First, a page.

communications company BT has been accused of ignoring the needs of customers in more rural areas.
Retired farmer Fraser Skinner, who lives at Easter Kinkell in the Black Isle, received a promotional call from BT offering him a reduction on the cost of his landline.
But the cut was only available to broadband customers and BT could not provide him with a broadband service, he said.
Mr Skinner accused the company of operating a "two-tier" system and only wanting the lucrative business, ignoring more rural areas.
He said: "If they've got this money to offer people discounts, they've got money in the pot to provide a service to areas where there isn't one at present."
bt hit back, saying it was continuing to bring fibre broadband to rural communities around Scotland, though it admitted there were problems "in individual cases".
Ferintosh Community Council chairman Colin Lawrence said: "It's clear that BT has been prioritising the more densely populated areas for its broadband rollout.
"This is evidenced by the fact that there are now fibre broadband cabinets in Muir of Ord, Conon Bridge and Culbokie, but not in the less densely populated locations.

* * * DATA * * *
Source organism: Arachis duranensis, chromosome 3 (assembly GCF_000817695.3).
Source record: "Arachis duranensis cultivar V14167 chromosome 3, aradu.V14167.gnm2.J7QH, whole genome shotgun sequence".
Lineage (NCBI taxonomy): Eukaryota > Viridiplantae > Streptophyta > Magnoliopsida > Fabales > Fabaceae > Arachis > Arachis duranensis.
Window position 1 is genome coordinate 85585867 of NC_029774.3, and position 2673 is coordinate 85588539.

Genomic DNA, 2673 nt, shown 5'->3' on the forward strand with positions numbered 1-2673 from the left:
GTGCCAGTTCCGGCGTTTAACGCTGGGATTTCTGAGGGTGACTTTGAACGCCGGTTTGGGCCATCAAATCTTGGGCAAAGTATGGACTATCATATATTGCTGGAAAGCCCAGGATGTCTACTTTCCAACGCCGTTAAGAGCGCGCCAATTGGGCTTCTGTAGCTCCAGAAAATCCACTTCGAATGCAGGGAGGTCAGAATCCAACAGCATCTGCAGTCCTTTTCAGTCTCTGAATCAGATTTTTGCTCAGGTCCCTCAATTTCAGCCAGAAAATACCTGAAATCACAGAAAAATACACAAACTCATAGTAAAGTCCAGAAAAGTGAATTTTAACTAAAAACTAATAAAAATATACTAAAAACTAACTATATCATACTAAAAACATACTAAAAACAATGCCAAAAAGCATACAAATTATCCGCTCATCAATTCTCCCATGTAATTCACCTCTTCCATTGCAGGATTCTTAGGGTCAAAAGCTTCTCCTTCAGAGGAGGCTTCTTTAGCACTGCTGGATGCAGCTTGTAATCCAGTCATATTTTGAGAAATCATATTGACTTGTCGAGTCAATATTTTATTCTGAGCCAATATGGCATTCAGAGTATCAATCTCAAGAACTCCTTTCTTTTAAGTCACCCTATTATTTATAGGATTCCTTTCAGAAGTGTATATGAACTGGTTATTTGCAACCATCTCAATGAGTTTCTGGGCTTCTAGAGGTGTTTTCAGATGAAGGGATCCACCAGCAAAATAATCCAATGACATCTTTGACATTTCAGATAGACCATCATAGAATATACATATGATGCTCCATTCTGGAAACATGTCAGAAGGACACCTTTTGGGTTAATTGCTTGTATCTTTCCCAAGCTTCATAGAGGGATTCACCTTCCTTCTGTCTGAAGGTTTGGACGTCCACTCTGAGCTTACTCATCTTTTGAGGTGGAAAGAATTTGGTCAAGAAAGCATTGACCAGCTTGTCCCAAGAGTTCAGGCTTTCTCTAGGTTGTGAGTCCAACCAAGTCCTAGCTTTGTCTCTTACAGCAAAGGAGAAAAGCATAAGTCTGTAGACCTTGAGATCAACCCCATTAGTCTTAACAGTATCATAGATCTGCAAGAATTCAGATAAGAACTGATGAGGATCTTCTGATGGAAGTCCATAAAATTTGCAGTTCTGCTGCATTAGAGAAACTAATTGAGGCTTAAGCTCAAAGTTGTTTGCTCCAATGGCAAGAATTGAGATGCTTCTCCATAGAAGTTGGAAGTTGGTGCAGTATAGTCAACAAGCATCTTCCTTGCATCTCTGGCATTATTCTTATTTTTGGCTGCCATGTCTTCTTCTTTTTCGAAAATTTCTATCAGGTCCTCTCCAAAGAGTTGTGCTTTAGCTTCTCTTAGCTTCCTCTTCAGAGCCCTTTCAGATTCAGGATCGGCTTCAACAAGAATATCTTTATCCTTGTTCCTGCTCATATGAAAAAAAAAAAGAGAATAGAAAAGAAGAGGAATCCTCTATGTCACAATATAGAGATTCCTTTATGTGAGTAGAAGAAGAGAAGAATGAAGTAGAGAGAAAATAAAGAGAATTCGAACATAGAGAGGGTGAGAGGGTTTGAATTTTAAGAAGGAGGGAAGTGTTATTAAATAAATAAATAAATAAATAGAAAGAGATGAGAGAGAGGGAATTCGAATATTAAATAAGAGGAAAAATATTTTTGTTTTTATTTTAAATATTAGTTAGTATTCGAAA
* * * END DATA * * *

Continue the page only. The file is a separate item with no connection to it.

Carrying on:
"At a recent meeting with BT I raised the issue of it offering services it can't deliver.
"I was told that this shouldn't happen because BT was able to identify its potential service level by reference to individual phone lines.
"I pointed out that, be that as it may, BT was still offering its customers services it can't provide.
"It seems to me that BT is either unable or unwilling to form an effective link between its technical and sales teams."
A BT group spokeswoman denied the company was ignoring rural areas.
She said: "BT offers broadband services to households and businesses right across Scotland.
"All of our mainland exchanges are upgraded for ADSL broadband, with the rollout of high-speed fibre services ongoing, and about 2.2 million premises are now able to order these new, faster services.
"Openreach is also continuing to bring fibre broadband to rural communities around Scotland as part of the Digital Scotland Superfast Broadband rollout with the public sector.
"This has now reached more than 800,000 properties across the country, with latest upgrades in places such as Lairg, Melvich, Birsay, Gairloch and Ollaberry."
She said BT Group had invested £126 million in the Digital Scotland rollout.
She said: "No other company is doing as much to provide broadband to rural parts of Scotland.
"In some individual cases there may be technical issues affecting the provision of a stable broadband service, such as the distance of the property from the existing telecommunications infrastructure, and we'll look to investigate this case further."
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